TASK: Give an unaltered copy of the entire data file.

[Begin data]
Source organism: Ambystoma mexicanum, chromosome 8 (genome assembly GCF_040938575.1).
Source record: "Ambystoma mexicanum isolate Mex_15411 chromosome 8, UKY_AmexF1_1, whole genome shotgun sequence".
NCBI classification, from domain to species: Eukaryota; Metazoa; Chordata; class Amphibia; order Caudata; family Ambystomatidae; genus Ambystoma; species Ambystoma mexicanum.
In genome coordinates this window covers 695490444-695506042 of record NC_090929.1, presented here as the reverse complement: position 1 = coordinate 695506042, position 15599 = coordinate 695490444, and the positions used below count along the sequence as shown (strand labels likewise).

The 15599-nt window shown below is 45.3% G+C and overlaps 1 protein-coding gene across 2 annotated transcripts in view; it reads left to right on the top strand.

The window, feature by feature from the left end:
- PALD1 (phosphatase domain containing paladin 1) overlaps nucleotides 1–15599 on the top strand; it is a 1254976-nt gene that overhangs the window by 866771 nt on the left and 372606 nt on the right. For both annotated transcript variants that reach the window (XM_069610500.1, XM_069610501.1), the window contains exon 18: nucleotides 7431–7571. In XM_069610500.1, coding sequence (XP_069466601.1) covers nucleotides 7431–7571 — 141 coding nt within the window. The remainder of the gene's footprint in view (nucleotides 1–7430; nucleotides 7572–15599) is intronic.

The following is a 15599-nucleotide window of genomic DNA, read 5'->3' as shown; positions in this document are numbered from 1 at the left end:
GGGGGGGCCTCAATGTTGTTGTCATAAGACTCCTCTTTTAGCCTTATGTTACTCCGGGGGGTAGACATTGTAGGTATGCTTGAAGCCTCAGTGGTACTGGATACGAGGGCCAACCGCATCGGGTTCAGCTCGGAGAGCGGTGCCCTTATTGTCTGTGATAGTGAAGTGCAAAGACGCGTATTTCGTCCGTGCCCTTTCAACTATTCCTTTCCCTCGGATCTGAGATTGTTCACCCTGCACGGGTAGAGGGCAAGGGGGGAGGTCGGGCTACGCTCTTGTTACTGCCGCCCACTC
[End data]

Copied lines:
Source organism: Ambystoma mexicanum, chromosome 8 (genome assembly GCF_040938575.1).
Source record: "Ambystoma mexicanum isolate Mex_15411 chromosome 8, UKY_AmexF1_1, whole genome shotgun sequence".
NCBI classification, from domain to species: Eukaryota; Metazoa; Chordata; class Amphibia; order Caudata; family Ambystomatidae; genus Ambystoma; species Ambystoma mexicanum.
In genome coordinates this window covers 695490444-695506042 of record NC_090929.1, presented here as the reverse complement: position 1 = coordinate 695506042, position 15599 = coordinate 695490444, and the positions used below count along the sequence as shown (strand labels likewise).

The 15599-nt window shown below is 45.3% G+C and overlaps 1 protein-coding gene across 2 annotated transcripts in view; it reads left to right on the top strand.

The window, feature by feature from the left end:
- PALD1 (phosphatase domain containing paladin 1) overlaps nucleotides 1–15599 on the top strand; it is a 1254976-nt gene that overhangs the window by 866771 nt on the left and 372606 nt on the right. For both annotated transcript variants that reach the window (XM_069610500.1, XM_069610501.1), the window contains exon 18: nucleotides 7431–7571. In XM_069610500.1, coding sequence (XP_069466601.1) covers nucleotides 7431–7571 — 141 coding nt within the window. The remainder of the gene's footprint in view (nucleotides 1–7430; nucleotides 7572–15599) is intronic.

The following is a 15599-nucleotide window of genomic DNA, read 5'->3' as shown; positions in this document are numbered from 1 at the left end:
GGGGGGGCCTCAATGTTGTTGTCATAAGACTCCTCTTTTAGCCTTATGTTACTCCGGGGGGTAGACATTGTAGGTATGCTTGAAGCCTCAGTGGTACTGGATACGAGGGCCAACCGCATCGGGTTCAGCTCGGAGAGCGGTGCCCTTATTGTCTGTGATAGTGAAGTGCAAAGACGCGTATTTCGTCCGTGCCCTTTCAACTATTCCTTTCCCTCGGATCTGAGATTGTTCACCCTGCACGGGTAGAGGGCAAGGGGGGAGGTCGGGCTACGCTCTTGTTACTGCCGCCCACTC